10 Do’s for Vacation (with Kids)

By Melissa Stefanec

According to every advice column ever written for parents, I should be decompressing with my kids right now.

I should be immersed in an energetic game of Chutes and Ladders or, better yet, a spirited game of kickball.

I shouldn’t be alternating between bath time, packing for camping and freelance-writing while my children listen to David Attenborough narrate about freshly hatched sea turtles and suckling sperm whales.

However, here I am, living my best vacation life.

As a parent, vacationing has its own set of rules. Gone are the days of sleeping late and loafing. These are the days of sibling bickering, early rising, home maintenance and catching up — all in the name of keeping up with life while I’m on vacation.

Still, in the quieter moments, vacation has a lot to offer.

Here are 10 do’s for parents hoping to keep pace and sanity while enjoying their limited time off.

While on vacation, do:

1. Get out of the house

You want to know what never goes away? Home projects. You could spend each day from now until Christmas addressing your to-do list, and it would magically keep getting longer. As a parent, your only hope of mental and physical salvation is to get away from your house. Visit family. Get a hotel. Find a home rental. Don’t let yourself get sucked into the home improvement vortex.

2. Cut yourself some slack, by cutting your kids some slack

Potato chips for dinner? Why not? Up past bedtime three nights in a row? Sure. Vacation is the perfect time to convince yourself that chocolate pudding is just as much of a breakfast as a standard kid’s cereal. Keep expectations low on your vacation.

3. Get outside

In just a few months, this land will be littered with relentless snow and wind, and the only thing keeping you warm will be summer memories. As tempting as the “getting caught up” monster’s song can be, don’t waste precious moments and beautiful weather. Get outside and start making some memories.

4. Play a little

You know all those times your kids ask you to play with them or watch a show with them? Usually, I respond to such requests with, “Maybe later; I’m making dinner,” or “I would love to, but I have to get everything ready for the school day tomorrow.” Now is the time to say yes, if even for 15 minutes. Those minutes will go a long way toward everyone’s happiness.

5. Plan a little, but not too much

Don’t plan every single day of your vacation. That makes your vacation resemble work. It turns it into something with deadlines that you’re beholden to. Don’t be afraid to say, “I don’t know what we are doing today.” Let yourself fall into the loafing-around trap for a day or two. Some of the best things happen when nothing is planned.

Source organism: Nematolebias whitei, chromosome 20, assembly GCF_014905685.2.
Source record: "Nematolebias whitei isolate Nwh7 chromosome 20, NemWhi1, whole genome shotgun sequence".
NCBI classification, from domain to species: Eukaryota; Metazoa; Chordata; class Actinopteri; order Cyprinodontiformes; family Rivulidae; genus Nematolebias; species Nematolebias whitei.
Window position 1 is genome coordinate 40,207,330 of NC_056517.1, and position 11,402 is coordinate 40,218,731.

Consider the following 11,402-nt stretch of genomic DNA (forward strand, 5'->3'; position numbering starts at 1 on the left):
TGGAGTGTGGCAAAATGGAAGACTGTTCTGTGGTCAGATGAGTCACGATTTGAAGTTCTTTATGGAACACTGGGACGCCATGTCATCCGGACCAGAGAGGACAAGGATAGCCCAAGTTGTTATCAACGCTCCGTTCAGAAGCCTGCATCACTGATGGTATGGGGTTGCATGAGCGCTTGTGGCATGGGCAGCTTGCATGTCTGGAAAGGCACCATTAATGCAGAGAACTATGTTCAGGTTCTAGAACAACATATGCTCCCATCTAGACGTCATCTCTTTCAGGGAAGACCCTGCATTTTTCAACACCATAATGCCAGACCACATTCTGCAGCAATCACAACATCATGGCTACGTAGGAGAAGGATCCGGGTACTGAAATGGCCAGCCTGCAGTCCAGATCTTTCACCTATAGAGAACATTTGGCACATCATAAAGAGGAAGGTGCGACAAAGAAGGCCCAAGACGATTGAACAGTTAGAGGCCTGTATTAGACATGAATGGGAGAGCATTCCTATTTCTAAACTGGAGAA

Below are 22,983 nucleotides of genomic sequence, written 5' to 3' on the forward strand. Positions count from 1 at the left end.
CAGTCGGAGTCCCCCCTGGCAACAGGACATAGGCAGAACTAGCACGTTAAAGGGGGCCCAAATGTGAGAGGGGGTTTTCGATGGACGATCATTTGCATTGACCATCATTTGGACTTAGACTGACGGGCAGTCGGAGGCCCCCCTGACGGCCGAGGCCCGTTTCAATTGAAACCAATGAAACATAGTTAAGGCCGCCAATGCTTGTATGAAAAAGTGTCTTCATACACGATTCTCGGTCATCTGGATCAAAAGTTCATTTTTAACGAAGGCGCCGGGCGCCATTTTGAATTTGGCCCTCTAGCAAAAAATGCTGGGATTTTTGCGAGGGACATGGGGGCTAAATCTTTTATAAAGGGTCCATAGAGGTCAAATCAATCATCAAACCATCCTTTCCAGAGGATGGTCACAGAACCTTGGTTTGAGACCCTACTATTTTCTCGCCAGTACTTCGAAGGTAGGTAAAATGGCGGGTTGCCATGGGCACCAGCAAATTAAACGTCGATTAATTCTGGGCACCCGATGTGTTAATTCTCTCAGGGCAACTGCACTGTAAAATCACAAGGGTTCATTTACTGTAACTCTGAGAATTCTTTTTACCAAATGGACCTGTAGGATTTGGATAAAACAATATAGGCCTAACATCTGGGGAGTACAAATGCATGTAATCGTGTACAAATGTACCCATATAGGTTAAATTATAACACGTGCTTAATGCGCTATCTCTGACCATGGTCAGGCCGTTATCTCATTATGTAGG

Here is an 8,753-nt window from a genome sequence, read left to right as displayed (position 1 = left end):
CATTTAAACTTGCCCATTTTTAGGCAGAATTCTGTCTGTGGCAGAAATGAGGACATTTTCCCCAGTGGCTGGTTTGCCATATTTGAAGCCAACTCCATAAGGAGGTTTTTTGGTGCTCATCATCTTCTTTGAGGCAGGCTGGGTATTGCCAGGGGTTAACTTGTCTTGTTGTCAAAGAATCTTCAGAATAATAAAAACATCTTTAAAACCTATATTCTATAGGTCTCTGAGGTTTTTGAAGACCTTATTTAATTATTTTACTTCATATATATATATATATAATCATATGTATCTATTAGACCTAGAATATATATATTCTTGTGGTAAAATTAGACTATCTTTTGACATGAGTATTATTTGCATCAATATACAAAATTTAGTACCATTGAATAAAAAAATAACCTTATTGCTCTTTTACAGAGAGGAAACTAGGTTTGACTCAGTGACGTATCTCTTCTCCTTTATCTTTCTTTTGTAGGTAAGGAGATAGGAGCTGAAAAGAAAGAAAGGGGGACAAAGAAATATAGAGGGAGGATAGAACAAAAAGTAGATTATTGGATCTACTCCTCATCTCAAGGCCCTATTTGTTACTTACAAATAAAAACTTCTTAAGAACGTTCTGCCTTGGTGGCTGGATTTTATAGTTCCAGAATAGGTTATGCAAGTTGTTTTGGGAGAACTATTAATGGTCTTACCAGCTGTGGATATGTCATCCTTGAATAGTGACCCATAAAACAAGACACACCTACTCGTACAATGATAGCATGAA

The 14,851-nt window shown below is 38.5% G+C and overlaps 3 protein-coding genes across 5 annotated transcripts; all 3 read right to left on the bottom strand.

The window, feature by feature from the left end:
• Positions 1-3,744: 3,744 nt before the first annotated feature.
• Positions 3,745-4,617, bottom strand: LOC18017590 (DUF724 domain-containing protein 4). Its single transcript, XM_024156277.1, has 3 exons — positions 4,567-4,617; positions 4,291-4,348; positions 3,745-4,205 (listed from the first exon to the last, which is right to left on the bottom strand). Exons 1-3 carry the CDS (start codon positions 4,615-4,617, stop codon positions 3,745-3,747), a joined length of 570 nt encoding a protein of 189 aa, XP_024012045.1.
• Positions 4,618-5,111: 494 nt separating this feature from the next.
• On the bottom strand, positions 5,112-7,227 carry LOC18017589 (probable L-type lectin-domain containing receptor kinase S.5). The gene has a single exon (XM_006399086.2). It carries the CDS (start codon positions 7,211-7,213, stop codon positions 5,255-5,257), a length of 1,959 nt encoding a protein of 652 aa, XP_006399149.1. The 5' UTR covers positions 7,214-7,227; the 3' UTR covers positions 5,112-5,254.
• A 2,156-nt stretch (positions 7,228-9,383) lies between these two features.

6. Make lists

Before you leave for a vacation outing, start a list of things to pack. Start this a day or two before a larger trip. As things pop into your mind, write them down. Then you won’t spend precious vacation time reminding yourself not to forget something.

7. Dedicate some time to projects

Don’t be afraid to break rule No. 1 (above) here and there. If you’re anything like me, you find it a lot easier to enjoy yourself after a couple of “must-dos” are behind you. Don’t fault yourself for wanting to get a couple of things done in order to make your mental load lighter. Bonus points if you see to these tasks before your vacation starts.

8. Step away from the screen

A lot of us view screen time as a way to escape the day-to-day. However, screens can just as easily turn us into slaves. Why would you want to escape your vacation? Tune into the world around you and turn off the screen.

9. Do save your funds for the good stuff

Even small vacations can be expensive, and sweating every dollar you spend isn’t relaxing. Be selectively mindful about what you’re spending. Pack the kids’ water bottles and refill them instead of buying bottled water. If bottled water is your thing, pack a small cooler with water in it. If you are going somewhere that is known for its gross yet surprisingly expensive food, pack yourself a picnic. Buy a box of popsicles and eat them in the parking lot before you go into a park and spend $3 per pop. Save your money for the stuff you will enjoy instead of begrudgingly turning it over for sub-par goods.

10. Do take life less seriously

Long days at the office coupled with the responsibilities of raising children often lead to exhaustion and a sense of seriousness surrounding our day-to-day tasks. Vacation is a great time to take a step back and enjoy all the good life has to offer. It’s a time for us to reset our brains and focus on the aspects of parenting that bring us the most joy.